Regarding Rights

Academic and activist perspectives on human rights


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Centre for International Governance and Justice: News and Events

The Future of Women’s Engagement with International Law

Hilary Charlesworth with members of the International Court of Justice

Since Hilary Charlesworth, Christine Chinkin, and Shelley Wright published their ground-breaking ‘Feminist Approaches to International Law’ in 1991, scholars and advocates have been exploring the interaction between the rights and well-being of women and the promise of international law. The Future of Women’s Engagement with International Law Project aims to define the research agenda for women’s engagement with international law over the next 50 years. Continue Reading →


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After Conflict: Memory Frictions in Timor-Leste and Aceh

By Lia Kent, Centre for International Governance and Justice, ANU

Timorese student protest

Timorese student protest

In this post, RegNet and CIGJ Fellow Lia Kent introduces the research project she is currently working on and its theoretical framework. A second post, to be published on the 1st of July, will discuss the themes emerging from Lia’s preliminary fieldwork. Both posts are based on a seminar that Lia gave at RegNet on 24 May 2016.[i]

My project lies at an intersection between scholarship on peace-building and memory studies. I’m hoping that bringing these disciplines into dialogue will allow a nuanced appreciation of the long-term, conflictual dynamics of building peace after conflict in Timor-Leste and Aceh. Timor-Leste is a country that I know very well, while Aceh is a new context for me, so my observations about it are far more speculative at this point.

Memory practices, unsettling transitional justice and peacebuilding assumptions

In previous work, I examined the transitional justice process in Timor-Leste: the legal and quasi-legal mechanisms that were established during the period of UNTAET (2000-2002) to address crimes committed during the Indonesian occupation. My particular focus was on how ordinary East Timorese perceived and experienced the truth commission and trials. Continue Reading →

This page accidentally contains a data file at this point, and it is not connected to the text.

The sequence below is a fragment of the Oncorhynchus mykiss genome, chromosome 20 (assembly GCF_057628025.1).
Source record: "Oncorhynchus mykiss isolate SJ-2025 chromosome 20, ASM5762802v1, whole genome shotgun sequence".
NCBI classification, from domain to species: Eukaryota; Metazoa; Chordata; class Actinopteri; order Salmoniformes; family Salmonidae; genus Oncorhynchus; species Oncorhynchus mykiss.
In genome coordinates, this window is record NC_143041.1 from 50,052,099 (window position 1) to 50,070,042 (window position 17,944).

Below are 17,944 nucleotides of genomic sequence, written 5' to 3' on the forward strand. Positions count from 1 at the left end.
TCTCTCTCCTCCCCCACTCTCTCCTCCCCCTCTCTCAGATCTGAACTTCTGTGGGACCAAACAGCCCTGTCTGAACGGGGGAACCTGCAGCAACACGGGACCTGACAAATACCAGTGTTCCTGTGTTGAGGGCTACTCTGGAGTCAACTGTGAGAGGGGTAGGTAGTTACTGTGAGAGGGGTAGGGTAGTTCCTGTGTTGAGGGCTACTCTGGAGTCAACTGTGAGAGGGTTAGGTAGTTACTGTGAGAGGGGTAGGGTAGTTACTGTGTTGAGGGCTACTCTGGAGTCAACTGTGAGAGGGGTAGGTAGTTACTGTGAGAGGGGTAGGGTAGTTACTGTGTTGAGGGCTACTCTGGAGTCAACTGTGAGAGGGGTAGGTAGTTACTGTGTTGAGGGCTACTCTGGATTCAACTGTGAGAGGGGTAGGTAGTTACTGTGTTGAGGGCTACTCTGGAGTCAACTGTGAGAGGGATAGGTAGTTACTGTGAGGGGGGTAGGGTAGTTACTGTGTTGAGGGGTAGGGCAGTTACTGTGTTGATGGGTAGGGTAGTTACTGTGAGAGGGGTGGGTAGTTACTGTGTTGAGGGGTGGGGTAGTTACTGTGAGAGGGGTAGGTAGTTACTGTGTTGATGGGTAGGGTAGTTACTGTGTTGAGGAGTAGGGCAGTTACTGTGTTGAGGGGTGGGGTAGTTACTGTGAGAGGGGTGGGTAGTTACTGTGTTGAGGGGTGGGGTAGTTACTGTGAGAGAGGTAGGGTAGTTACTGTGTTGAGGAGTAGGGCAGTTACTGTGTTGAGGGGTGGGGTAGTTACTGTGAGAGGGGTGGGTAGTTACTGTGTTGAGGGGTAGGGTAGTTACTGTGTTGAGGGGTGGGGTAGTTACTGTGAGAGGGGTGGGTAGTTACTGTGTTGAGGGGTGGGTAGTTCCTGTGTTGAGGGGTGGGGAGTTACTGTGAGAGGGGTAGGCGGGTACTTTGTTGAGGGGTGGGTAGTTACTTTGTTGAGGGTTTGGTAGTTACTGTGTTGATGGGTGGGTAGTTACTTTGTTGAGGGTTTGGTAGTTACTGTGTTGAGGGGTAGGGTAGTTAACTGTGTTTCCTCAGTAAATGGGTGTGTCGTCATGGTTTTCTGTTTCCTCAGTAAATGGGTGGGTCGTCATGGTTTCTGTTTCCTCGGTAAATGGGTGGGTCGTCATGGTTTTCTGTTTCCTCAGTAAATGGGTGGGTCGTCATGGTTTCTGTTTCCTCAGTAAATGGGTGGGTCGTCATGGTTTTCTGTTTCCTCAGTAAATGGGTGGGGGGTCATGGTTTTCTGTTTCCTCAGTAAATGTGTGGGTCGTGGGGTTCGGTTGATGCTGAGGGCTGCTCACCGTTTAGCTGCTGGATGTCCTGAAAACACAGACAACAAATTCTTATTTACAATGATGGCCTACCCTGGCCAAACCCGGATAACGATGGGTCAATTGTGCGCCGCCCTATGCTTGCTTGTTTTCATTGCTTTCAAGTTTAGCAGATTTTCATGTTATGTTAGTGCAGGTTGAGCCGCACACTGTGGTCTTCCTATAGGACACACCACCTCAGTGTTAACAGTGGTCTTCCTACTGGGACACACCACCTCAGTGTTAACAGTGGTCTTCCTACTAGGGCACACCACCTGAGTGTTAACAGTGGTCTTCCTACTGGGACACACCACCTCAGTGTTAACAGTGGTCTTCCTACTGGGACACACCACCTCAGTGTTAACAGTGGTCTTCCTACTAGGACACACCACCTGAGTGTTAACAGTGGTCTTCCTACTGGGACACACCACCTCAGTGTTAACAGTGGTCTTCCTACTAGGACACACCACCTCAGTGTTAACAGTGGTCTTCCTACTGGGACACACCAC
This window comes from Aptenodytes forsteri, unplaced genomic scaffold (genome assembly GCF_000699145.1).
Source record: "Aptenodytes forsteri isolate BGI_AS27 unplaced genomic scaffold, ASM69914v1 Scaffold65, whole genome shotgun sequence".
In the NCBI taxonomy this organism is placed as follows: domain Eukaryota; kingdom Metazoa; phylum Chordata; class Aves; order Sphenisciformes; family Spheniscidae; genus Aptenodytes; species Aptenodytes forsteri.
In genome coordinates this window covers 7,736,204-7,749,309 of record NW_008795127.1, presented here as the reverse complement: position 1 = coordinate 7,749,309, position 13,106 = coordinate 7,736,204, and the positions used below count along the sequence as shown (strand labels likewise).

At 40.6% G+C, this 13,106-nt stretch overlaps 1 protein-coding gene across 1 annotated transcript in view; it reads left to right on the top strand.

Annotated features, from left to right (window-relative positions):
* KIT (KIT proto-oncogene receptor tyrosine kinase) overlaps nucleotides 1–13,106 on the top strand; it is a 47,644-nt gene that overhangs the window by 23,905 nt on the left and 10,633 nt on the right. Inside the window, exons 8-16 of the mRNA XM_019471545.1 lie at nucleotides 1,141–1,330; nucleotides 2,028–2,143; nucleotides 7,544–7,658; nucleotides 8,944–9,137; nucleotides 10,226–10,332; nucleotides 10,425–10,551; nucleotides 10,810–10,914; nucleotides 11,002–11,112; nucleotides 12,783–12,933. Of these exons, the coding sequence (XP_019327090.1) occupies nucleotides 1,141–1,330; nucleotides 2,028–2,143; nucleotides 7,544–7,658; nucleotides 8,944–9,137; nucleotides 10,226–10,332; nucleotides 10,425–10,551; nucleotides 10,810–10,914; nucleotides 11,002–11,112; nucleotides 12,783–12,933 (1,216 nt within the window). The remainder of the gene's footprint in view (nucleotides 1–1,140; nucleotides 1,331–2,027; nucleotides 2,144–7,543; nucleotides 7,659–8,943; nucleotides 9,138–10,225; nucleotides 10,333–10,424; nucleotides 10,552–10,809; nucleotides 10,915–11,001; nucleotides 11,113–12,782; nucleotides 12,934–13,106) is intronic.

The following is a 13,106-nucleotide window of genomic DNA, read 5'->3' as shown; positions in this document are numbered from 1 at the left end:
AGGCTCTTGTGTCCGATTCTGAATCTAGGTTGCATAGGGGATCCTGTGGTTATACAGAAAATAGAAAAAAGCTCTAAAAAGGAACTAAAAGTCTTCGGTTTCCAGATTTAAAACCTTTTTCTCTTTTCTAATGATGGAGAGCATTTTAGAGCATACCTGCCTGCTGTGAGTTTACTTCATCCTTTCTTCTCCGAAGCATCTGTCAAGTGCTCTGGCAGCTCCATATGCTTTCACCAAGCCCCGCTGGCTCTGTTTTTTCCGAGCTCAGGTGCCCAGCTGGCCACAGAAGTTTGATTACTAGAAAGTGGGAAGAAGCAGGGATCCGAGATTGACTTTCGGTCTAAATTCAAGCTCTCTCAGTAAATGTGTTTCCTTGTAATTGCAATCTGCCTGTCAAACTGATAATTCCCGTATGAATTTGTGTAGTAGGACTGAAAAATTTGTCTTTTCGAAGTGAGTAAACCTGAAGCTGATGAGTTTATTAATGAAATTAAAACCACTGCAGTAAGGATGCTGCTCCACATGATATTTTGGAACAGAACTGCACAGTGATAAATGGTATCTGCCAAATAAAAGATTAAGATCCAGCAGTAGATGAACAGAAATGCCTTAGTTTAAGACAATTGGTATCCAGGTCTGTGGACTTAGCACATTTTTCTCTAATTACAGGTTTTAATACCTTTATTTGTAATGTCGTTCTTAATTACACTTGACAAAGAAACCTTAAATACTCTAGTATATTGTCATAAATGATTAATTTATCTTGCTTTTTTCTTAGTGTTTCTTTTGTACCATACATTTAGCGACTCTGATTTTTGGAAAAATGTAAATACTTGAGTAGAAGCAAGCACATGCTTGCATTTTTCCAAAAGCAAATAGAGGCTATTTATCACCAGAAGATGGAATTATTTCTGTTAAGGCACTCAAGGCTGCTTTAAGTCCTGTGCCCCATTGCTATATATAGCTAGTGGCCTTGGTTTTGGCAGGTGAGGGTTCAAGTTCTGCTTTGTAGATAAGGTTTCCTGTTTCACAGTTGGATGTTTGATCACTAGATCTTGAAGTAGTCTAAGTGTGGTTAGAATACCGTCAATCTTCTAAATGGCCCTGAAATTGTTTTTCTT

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Centre for International Governance and Justice: News and Events

Congratulations Ben!

A Culture of RightsBen Authers, who is well known to Regarding Rights readers as one of the blog’s founding editors, is celebrating the release this month of his new book: A Culture of Rights: Law, Literature, and Canada, published by the University of Toronto Press. In A Culture of Rights, Ben reads novels by authors including Joy Kogawa, Margaret Atwood, Timothy Findley, and Jeanette Armstrong alongside legal texts and key constitutional rights cases, arguing for the need for a more complex, interdisciplinary understanding of the sources of rights in Canada and elsewhere. The book will be the subject of a panel discussion at a RegNet Bookclub on the 26th of July – we will provide more details about the program soon. In the meantime, Ben’s book can be purchased online (with a 25% discount) here. Happy reading … and congratulations Ben!

Rituals and the rights of minorities

In other good news, former CIGJ visitor, Professor Gulazat Tursun, from Xinjiang University, has had an article published in the Chinese Journal of International Law. Inspired by the theoretical framework that CIGJ Director, Hilary Charlesworth developed for her Laureate Fellowship project, ‘Strengthening the International Human Rights System: Rights, Regulation and Ritualism’, Gulazat’s article examines the position of minorities in international law. The article, titled ‘Rituals and Realities in the International Minority Regime’, is available here.